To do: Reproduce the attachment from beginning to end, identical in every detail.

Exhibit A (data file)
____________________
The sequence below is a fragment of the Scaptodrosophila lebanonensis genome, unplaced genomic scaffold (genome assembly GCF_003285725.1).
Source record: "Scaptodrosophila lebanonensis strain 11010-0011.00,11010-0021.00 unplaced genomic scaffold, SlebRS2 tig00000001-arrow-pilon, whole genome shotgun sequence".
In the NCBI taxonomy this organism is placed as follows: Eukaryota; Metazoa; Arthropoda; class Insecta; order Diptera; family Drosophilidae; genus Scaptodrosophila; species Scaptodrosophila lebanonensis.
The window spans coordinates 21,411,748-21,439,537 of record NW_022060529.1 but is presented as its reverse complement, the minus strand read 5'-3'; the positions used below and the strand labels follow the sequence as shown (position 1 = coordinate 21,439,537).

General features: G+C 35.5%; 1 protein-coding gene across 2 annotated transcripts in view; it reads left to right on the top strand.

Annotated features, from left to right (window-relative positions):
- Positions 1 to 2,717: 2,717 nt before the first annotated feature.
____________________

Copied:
The sequence below is a fragment of the Scaptodrosophila lebanonensis genome, unplaced genomic scaffold (genome assembly GCF_003285725.1).
Source record: "Scaptodrosophila lebanonensis strain 11010-0011.00,11010-0021.00 unplaced genomic scaffold, SlebRS2 tig00000001-arrow-pilon, whole genome shotgun sequence".
In the NCBI taxonomy this organism is placed as follows: Eukaryota; Metazoa; Arthropoda; class Insecta; order Diptera; family Drosophilidae; genus Scaptodrosophila; species Scaptodrosophila lebanonensis.
The window spans coordinates 21,411,748-21,439,537 of record NW_022060529.1 but is presented as its reverse complement, the minus strand read 5'-3'; the positions used below and the strand labels follow the sequence as shown (position 1 = coordinate 21,439,537).

General features: G+C 35.5%; 1 protein-coding gene across 2 annotated transcripts in view; it reads left to right on the top strand.

Annotated features, from left to right (window-relative positions):
- Positions 1 to 2,717: 2,717 nt before the first annotated feature.